I just passed a YIPPEE! moment…I’m able to calibrate and read pH values from a Ladybug Blue Lite using my iPad. While the code is definitely prototype, the nRF51822 firmware talks quite well with the iOS app written in Swift. By the way, did I mention how delightful it is to code in Swift? I could wax on about the wonders of Playgrounds and the sheer brilliance that went into the entire iOS development environment. But that is not what this post is all about.
I have not spent time on EC calibration. It is time I did.
The Goal of this post is to walk through the thought process and design of how EC calibration will be done for Ladybug Blue Lite EC probes.
Thanks To Those That Went Before
- A huge thanks to Apple for the delightful Swift language. I get these mini explosions of excitement every time I dig deeper into Swift…like the power Swift has given enums….who woulda thought? Well – certainly them!
- As always, a huge and warm thanks to Chris Gammell and the team at Contextual Electronics. I would not be able to do this stuff without Chris and the Contextual Electronics courses.
How EC is Measured
EC is a measurement of conductivity. EC measurements are given in Siemens/meter (or in my case µS/cm). But an EC reading measures Siemens (µS). A measurement of Siemens is a measurement of conductance. The dependency relationship between Conductance (represented by G), voltage, and current is G=I/V=1/R (since -as we all know- according to Ohm’w law: V=IR). As I have noted in previous posts, the EC circuit measures resistance. G is then calculated from 1/R.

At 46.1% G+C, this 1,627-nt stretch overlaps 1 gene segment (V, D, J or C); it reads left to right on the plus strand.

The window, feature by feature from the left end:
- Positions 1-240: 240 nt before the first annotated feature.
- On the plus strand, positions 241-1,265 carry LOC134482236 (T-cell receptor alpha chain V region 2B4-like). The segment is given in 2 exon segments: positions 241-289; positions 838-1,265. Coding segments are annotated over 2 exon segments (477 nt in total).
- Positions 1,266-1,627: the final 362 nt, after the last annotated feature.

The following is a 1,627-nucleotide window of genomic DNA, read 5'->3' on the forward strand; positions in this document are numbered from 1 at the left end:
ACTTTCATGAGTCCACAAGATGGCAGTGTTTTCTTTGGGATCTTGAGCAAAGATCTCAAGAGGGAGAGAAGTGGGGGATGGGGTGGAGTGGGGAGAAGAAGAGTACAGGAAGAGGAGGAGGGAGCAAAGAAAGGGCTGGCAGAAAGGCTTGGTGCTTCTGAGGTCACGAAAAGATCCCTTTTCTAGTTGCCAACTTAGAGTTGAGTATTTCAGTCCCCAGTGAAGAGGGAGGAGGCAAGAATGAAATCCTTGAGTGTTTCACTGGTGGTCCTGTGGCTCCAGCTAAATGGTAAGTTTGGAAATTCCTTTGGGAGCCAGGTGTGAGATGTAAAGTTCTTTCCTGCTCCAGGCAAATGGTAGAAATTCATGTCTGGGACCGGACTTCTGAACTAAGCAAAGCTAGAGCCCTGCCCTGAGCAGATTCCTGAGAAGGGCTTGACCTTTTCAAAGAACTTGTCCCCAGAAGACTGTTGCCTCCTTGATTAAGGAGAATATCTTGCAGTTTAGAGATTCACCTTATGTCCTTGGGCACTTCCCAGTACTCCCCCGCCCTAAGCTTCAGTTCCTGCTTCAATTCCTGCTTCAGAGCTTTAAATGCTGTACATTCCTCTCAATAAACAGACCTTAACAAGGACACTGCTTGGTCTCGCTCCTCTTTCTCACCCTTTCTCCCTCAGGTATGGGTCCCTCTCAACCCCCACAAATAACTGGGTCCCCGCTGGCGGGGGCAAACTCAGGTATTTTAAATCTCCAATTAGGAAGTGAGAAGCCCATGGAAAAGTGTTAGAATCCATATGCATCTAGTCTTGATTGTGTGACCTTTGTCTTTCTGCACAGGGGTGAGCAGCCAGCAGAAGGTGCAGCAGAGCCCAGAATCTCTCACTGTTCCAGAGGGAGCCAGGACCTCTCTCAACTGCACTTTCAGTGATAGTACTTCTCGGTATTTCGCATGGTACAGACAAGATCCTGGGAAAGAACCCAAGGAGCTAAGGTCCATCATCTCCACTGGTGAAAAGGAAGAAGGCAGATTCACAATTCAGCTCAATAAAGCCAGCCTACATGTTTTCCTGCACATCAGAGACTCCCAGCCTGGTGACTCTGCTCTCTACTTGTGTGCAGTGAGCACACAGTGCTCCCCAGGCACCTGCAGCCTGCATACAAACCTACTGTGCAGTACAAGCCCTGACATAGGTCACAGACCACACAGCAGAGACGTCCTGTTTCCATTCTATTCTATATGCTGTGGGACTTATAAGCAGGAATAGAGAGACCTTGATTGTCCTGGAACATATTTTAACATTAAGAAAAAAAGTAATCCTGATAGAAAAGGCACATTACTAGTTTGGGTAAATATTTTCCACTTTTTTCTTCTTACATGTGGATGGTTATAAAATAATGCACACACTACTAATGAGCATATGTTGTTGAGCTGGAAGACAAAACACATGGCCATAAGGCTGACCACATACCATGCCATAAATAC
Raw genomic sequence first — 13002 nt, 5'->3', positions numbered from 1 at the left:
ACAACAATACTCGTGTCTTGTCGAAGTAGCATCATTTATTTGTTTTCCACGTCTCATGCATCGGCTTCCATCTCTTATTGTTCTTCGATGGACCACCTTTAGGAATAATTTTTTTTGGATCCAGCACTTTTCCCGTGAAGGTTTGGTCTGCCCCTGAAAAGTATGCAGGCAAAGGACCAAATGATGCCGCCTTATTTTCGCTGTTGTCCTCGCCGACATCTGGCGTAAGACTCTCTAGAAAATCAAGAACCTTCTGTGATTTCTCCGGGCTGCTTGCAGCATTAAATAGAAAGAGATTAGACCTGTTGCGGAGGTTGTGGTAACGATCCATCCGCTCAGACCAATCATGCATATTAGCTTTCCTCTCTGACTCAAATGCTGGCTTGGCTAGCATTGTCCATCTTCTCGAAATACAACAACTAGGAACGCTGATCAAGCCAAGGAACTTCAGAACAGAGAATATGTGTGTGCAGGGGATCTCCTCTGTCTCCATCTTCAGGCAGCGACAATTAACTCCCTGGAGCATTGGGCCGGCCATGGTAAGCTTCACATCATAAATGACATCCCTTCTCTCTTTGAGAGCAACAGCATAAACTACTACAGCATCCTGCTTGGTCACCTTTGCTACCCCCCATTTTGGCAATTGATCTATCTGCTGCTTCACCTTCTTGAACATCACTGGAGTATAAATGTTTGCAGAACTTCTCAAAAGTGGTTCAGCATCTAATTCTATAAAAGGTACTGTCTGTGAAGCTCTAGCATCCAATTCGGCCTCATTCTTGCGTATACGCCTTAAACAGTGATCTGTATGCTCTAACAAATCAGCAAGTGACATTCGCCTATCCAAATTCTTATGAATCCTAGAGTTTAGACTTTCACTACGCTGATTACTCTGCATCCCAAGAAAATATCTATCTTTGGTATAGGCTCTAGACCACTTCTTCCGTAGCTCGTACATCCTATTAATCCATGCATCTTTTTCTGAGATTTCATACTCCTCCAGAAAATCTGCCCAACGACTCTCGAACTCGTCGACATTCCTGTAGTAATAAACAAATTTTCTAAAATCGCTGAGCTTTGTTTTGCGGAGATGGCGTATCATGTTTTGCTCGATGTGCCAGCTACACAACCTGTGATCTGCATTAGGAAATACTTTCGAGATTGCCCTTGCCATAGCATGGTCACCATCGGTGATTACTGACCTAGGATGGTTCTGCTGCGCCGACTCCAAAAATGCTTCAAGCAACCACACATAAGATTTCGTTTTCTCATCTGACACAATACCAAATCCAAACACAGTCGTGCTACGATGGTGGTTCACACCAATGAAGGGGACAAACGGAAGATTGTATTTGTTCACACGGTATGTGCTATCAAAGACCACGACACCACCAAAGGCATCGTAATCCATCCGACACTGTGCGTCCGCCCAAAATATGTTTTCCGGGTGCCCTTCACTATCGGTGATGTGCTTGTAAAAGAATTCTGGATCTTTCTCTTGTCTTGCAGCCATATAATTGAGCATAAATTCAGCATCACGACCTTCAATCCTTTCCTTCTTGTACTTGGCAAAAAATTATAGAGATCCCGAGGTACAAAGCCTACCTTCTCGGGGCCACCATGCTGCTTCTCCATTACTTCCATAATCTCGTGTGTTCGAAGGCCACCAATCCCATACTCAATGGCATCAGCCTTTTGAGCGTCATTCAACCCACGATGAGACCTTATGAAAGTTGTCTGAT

To go from µS to µS/cm, the geometry of the two electrodes making up the EC probe need to be known. A common ideal geometry for an EC probe is this one:
As noted here: The conductance depends on the total concentration of ions in the solution as well as on the length and area of the solution through which the current passes. Thus, even if the concentration of the ions remains the same, the conductance will change if the length or area of the current path changes.
What this means is the length/area of the electrodes need to be taken into account.
EC = G*(distance between the electrodes)/(the cross-sectional area of an electrode – i.e.: each electrode is identical). (The Distance) / (The cross-sectional area) is referred to as “K” or “the cell constant.”
Calibration is calculating the actual K value from an ideal K value. The ideal K value for the probe I am using = 1. Using a calibrated EC solution of 1413µS, my probe should measure 1413µS. But it measured 1188µS. Since (EC measurement read) * actual K = 1413µS/cm, 1182*(actual K) = 1413 or actual K = 1.19.
What is used for the actual K value of an EC probe is the K slope.
From this post
Two Points Are Better Than One
In my earlier calculation, I used one point calibration. While a one point calibration can be used, the K slope value will be more accurate if two EC calibration solutions are used. This is similar to the pH calibration method in which I use a pH4 and pH7 calibration solution to calculate the probe’s variance from an ideal probe.
The Ladybug will support up to two EC calibration readings to calculate the EC probe’s K value.
OKIDOKIE…that’s it for now. THANK YOU for reading this far. Please find many things to smile about. Just smile.